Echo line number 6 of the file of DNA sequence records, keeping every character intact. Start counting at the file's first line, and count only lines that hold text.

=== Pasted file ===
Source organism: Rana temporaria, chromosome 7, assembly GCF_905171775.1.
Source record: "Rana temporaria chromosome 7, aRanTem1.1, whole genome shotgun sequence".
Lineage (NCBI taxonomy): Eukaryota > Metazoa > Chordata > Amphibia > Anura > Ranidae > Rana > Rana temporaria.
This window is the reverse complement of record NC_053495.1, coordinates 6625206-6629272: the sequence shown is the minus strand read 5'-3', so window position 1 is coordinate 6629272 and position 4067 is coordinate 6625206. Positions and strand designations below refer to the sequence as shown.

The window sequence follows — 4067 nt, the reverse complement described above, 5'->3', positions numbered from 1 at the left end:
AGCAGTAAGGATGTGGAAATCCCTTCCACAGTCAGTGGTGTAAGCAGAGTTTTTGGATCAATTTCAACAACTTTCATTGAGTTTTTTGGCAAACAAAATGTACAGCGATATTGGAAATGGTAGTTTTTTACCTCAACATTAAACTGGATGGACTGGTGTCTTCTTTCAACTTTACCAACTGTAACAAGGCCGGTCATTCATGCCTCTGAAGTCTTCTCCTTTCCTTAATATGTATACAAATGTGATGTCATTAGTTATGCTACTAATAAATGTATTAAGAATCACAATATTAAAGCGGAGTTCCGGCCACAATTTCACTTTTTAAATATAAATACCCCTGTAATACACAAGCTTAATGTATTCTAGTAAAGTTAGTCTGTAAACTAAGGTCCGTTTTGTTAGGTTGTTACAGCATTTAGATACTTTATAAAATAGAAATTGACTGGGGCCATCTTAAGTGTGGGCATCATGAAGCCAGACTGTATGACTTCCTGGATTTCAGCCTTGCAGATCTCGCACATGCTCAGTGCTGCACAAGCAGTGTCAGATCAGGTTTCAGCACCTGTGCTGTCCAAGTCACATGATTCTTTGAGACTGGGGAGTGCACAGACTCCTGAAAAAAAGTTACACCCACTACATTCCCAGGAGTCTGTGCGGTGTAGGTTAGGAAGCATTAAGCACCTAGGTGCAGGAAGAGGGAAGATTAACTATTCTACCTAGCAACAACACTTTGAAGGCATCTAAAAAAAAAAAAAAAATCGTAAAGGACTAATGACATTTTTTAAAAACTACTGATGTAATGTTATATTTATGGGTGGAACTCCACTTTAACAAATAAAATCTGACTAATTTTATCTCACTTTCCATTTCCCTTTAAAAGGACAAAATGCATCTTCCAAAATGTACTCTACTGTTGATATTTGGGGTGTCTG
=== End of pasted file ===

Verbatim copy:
AGCAGTAAGGATGTGGAAATCCCTTCCACAGTCAGTGGTGTAAGCAGAGTTTTTGGATCAATTTCAACAACTTTCATTGAGTTTTTTGGCAAACAAAATGTACAGCGATATTGGAAATGGTAGTTTTTTACCTCAACATTAAACTGGATGGACTGGTGTCTTCTTTCAACTTTACCAACTGTAACAAGGCCGGTCATTCATGCCTCTGAAGTCTTCTCCTTTCCTTAATATGTATACAAATGTGATGTCATTAGTTATGCTACTAATAAATGTATTAAGAATCACAATATTAAAGCGGAGTTCCGGCCACAATTTCACTTTTTAAATATAAATACCCCTGTAATACACAAGCTTAATGTATTCTAGTAAAGTTAGTCTGTAAACTAAGGTCCGTTTTGTTAGGTTGTTACAGCATTTAGATACTTTATAAAATAGAAATTGACTGGGGCCATCTTAAGTGTGGGCATCATGAAGCCAGACTGTATGACTTCCTGGATTTCAGCCTTGCAGATCTCGCACATGCTCAGTGCTGCACAAGCAGTGTCAGATCAGGTTTCAGCACCTGTGCTGTCCAAGTCACATGATTCTTTGAGACTGGGGAGTGCACAGACTCCTGAAAAAAAGTTACACCCACTACATTCCCAGGAGTCTGTGCGGTGTAGGTTAGGAAGCATTAAGCACCTAGGTGCAGGAAGAGGGAAGATTAACTATTCTACCTAGCAACAACACTTTGAAGGCATCTAAAAAAAAAAAAAAAATCGTAAAGGACTAATGACATTTTTTAAAAACTACTGATGTAATGTTATATTTATGGGTGGAACTCCACTTTAACAAATAAAATCTGACTAATTTTATCTCACTTTCCATTTCCCTTTAAAAGGACAAAATGCATCTTCCAAAATGTACTCTACTGTTGATATTTGGGGTGTCTG